Coast Redwood

Tree of Dreams & Fortune

Read description below

Coast Redwood Cover

Coast Redwood

Front Dust Jacket

Coast Redwood cover

Coast Redwood

Back Dust Jacket

Coast Redwood Cover

Coast Redwood

Hard Cover


plus shipping

Coast Redwood is a hard cover book, forest green in color, with a foil stamp title on the front and spine. Big 9 x 12 inches, 302 pages and over 600 full-color images.  For lasting projection this big book comes with a durable 100# glossy full-color dust jacket. Quality, cover to cover. Makes a swell gift.

Read more about Coast Redwood         Read About the Author             Read From Tiny Seed

tree top

Goose Ridge Tree

Rugged Redwood Coast

Rugged Redwood Coast

Coast Views Mendocino County

Coast Redwood Page 2

Coast Redwood

Underwood Tree Mendocino County

Montgomery Woods Mendocino County

Sierra Redwood
Coast Redwood Pages 140-141
Sierra Redwood

Sierra Redwood



What is it about this tree? It’s hard to nail down, but the way I see it the redwood is the embodiment of time and manifestation of life in the cosmos. Everyone sees it a little bit different.

‘Coast Redwood’ is the most comprehensive, single volume, pictorial essay ever compiled about this tree, and it begins with a highlight tour across its northern range — The premier groves from the Oregon border to Mendocino County, and then farther south later to the Santa Lucia Mountains of Big Sur. 600 miles along the California coast. The northern most groves, for increased rainfall, produce the largest / tallest redwoods.

So much can be said about the northern groves I wrote a complete series of books about them.

The real weight of this book, (over 4 pounds) focuses on the intrinsic qualities of the redwood. Examining a multitude of genetic and physiological expressions unique to it, and weighing the natural events that go on in the groves, which ultimately shape the redwood throughout it’s life.

Genetically the redwood is a highly variable tree in all its characters. Like rhododendrons and roses there’s more than one kind of redwood, and with this I compare a multitude of genetic characters observed in its leaves, branchlets, limbs, bark and growth habit, and you thought you knew the redwood.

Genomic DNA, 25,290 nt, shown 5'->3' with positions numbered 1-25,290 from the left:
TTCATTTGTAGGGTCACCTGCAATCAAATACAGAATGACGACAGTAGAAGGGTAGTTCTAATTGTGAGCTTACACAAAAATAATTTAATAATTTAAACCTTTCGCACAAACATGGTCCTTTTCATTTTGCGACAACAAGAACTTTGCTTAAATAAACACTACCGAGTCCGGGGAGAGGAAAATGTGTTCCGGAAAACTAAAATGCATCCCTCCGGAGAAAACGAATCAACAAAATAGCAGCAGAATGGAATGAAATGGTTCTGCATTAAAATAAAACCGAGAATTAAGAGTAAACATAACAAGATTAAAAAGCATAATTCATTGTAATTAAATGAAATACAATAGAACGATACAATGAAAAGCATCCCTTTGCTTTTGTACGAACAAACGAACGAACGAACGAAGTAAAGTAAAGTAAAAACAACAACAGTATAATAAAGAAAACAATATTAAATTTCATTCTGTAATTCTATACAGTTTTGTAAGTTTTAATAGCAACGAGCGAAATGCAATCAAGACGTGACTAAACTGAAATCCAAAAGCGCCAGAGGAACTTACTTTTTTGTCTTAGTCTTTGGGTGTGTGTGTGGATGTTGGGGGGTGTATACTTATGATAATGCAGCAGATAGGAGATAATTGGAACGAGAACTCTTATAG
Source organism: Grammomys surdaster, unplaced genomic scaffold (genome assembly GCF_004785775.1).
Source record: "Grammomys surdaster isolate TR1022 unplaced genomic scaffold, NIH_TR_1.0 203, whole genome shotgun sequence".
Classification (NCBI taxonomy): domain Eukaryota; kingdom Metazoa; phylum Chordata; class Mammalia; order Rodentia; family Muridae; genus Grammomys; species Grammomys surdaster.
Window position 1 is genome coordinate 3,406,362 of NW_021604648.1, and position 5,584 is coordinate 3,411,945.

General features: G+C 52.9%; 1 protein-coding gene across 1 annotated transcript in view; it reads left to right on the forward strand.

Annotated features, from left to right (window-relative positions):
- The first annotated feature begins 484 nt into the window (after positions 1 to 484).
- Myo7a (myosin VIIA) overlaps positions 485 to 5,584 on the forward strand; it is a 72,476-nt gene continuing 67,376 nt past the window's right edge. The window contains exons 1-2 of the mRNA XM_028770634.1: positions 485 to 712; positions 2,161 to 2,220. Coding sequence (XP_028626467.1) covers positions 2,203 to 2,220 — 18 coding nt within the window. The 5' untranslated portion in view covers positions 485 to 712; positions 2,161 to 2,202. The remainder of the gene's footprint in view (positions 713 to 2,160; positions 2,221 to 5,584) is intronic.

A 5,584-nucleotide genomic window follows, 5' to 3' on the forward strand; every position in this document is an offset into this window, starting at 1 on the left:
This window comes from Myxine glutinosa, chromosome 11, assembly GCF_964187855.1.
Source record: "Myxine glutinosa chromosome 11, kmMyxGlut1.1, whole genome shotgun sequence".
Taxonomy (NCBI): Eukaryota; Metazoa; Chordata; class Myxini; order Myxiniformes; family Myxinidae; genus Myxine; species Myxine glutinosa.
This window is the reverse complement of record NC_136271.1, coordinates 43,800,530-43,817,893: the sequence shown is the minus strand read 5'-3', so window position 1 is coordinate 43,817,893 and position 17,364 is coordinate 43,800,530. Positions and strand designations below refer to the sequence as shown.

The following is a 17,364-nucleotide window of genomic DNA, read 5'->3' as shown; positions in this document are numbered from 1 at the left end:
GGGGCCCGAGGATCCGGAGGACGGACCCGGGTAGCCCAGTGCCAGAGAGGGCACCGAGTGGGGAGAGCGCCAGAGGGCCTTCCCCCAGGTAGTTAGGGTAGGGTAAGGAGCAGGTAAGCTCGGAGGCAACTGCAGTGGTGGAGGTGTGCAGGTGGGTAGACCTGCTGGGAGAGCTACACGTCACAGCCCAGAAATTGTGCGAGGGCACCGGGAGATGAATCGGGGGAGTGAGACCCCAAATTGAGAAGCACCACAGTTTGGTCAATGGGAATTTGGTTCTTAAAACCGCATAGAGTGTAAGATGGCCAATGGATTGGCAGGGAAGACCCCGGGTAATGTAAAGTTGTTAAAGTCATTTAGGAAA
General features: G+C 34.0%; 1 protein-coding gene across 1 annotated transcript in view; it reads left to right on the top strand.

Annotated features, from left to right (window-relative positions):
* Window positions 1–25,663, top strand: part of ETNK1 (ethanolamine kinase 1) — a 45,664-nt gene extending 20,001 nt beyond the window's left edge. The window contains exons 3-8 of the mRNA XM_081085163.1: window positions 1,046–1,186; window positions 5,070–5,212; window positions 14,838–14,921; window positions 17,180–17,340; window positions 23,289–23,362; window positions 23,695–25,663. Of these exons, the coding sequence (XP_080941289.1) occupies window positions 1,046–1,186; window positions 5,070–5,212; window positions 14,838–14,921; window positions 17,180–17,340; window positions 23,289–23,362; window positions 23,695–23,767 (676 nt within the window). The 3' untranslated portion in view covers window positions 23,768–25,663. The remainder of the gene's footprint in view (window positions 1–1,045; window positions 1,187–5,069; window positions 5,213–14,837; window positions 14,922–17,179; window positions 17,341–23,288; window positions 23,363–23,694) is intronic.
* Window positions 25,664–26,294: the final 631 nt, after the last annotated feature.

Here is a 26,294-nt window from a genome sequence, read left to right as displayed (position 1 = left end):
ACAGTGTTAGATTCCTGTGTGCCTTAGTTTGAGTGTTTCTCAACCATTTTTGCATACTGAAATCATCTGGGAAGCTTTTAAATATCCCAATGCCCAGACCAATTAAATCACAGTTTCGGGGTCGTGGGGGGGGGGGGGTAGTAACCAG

Physiologically the redwood responds to changes in its environment. As noted differences in latitude affect the stature of this tree. At either end of its natural range the redwood responds directly to local soil types, slope exposure, prevailing winds and immediate water availability. Every environmental factor, and combination there of, produces a uniquely different type redwood.

Natural events in the groves amount to fire, drought, storm, flood, collisions, lightening, and disease. Given a thousand years of repeated cycles of these events some redwoods end up broken and burned wrecks, and some survive 2,000 years totally unscathed. The good, the bad and the ugly. Examples abound.

The point of it all is — when you look up at a thousand year old redwood tree… what about it is the result of genetics? What about it is the result of physiological responses? And what about it has been shaped by natural events? The answers to these 3 questions, or better the range the possibilities you could expect, are revealed in this book, and much of what I show and tell has never been presented in a single volume about this tree before.

One chapter looks at the Giant Sequoia, or Sierra Redwood. Cousin to the coast redwood. Did you know 60,000 years ago both species of redwood grew widespread across the northern hemisphere. But the last glacial maximum reduced the natural range of both to what it is today. Not much! Fossil evidence clearly shows the last ice age was as close as it could get to a full-on natural extinction event for both trees. Seriously. We are lucky to still have these trees around today.

Another chapter looks at climbing the old-growth redwood. Called “Recreational Climber.” This a timeline about the people that have been involved in the activity. Despite what National Geographic says about it climbing the big redwoods actually began in the mid 1960s, spearheaded by a small group of professors at the university of San Jose.

As a professional tree worker I began climbing these trees in the early 1970s, up through 2007, and in this chapter I show and tell how I did it, and progressed to using non-invasive techniques. And through this chapter I present views and opinion on the issues being raised over this activity.

Another chapter looks at our second-growth redwood forests. Which constitutes 90 percent of the redwood forest lands in California. Of so much I focus on the groves along the Navarro River in Mendocino County, which were clear-cut logged in the 1860s. Going on 170 years. Today the redwoods in Navarro average 5 to 7 foot in diameter, with many exceeding 250 ­ ­ feet in height! That’s larger and taller than most old- growth redwoods in southern California. And as redwoods go those in Navarro are just babies.
­ ­
So much about the redwood in one big book. A wealth of information.

Coast Redwood is a hardcover book, forest green in color with a foil stamped title on front, back and spine. Big 9 by 12 inches, 302 pages. Over 600 full color images. And for lasting protection this big redwood book comes with a 100# full-color dust jacket.

Only $30.00 plus shipping